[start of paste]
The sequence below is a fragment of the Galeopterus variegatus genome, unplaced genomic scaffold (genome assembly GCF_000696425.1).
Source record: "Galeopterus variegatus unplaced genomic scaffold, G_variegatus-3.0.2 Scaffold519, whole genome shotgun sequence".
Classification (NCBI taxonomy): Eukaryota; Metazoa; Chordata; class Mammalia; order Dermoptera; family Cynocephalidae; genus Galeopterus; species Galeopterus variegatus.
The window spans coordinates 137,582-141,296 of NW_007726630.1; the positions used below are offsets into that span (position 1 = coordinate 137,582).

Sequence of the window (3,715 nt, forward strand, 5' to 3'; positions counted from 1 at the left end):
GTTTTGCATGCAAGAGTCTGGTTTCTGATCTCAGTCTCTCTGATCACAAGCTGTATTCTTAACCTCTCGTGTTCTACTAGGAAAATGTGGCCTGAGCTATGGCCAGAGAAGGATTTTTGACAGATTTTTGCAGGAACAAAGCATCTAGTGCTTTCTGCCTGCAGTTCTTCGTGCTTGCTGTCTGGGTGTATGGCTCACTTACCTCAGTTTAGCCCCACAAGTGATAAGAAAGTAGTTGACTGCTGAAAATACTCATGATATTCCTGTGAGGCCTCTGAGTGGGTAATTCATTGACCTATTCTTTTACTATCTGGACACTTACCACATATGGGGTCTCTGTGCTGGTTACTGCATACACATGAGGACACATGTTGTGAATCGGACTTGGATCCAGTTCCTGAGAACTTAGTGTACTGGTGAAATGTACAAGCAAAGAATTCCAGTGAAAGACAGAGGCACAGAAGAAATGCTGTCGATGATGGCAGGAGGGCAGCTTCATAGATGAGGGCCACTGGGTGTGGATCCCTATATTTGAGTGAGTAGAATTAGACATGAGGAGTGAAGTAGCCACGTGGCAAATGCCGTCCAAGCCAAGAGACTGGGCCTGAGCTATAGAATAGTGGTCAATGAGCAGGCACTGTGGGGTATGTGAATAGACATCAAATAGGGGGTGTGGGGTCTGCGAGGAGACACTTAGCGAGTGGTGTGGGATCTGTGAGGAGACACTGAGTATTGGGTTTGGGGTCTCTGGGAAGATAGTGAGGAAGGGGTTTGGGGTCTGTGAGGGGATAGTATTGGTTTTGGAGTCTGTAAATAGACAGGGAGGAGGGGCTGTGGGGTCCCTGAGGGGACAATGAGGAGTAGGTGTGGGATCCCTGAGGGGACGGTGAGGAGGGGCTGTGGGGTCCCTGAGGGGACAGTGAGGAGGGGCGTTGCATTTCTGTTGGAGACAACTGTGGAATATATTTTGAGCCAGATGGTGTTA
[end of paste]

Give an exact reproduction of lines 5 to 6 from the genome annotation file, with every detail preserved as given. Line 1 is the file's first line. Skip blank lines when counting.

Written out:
Sequence of the window (3,715 nt, forward strand, 5' to 3'; positions counted from 1 at the left end):
GTTTTGCATGCAAGAGTCTGGTTTCTGATCTCAGTCTCTCTGATCACAAGCTGTATTCTTAACCTCTCGTGTTCTACTAGGAAAATGTGGCCTGAGCTATGGCCAGAGAAGGATTTTTGACAGATTTTTGCAGGAACAAAGCATCTAGTGCTTTCTGCCTGCAGTTCTTCGTGCTTGCTGTCTGGGTGTATGGCTCACTTACCTCAGTTTAGCCCCACAAGTGATAAGAAAGTAGTTGACTGCTGAAAATACTCATGATATTCCTGTGAGGCCTCTGAGTGGGTAATTCATTGACCTATTCTTTTACTATCTGGACACTTACCACATATGGGGTCTCTGTGCTGGTTACTGCATACACATGAGGACACATGTTGTGAATCGGACTTGGATCCAGTTCCTGAGAACTTAGTGTACTGGTGAAATGTACAAGCAAAGAATTCCAGTGAAAGACAGAGGCACAGAAGAAATGCTGTCGATGATGGCAGGAGGGCAGCTTCATAGATGAGGGCCACTGGGTGTGGATCCCTATATTTGAGTGAGTAGAATTAGACATGAGGAGTGAAGTAGCCACGTGGCAAATGCCGTCCAAGCCAAGAGACTGGGCCTGAGCTATAGAATAGTGGTCAATGAGCAGGCACTGTGGGGTATGTGAATAGACATCAAATAGGGGGTGTGGGGTCTGCGAGGAGACACTTAGCGAGTGGTGTGGGATCTGTGAGGAGACACTGAGTATTGGGTTTGGGGTCTCTGGGAAGATAGTGAGGAAGGGGTTTGGGGTCTGTGAGGGGATAGTATTGGTTTTGGAGTCTGTAAATAGACAGGGAGGAGGGGCTGTGGGGTCCCTGAGGGGACAATGAGGAGTAGGTGTGGGATCCCTGAGGGGACGGTGAGGAGGGGCTGTGGGGTCCCTGAGGGGACAGTGAGGAGGGGCGTTGCATTTCTGTTGGAGACAACTGTGGAATATATTTTGAGCCAGATGGTGTTA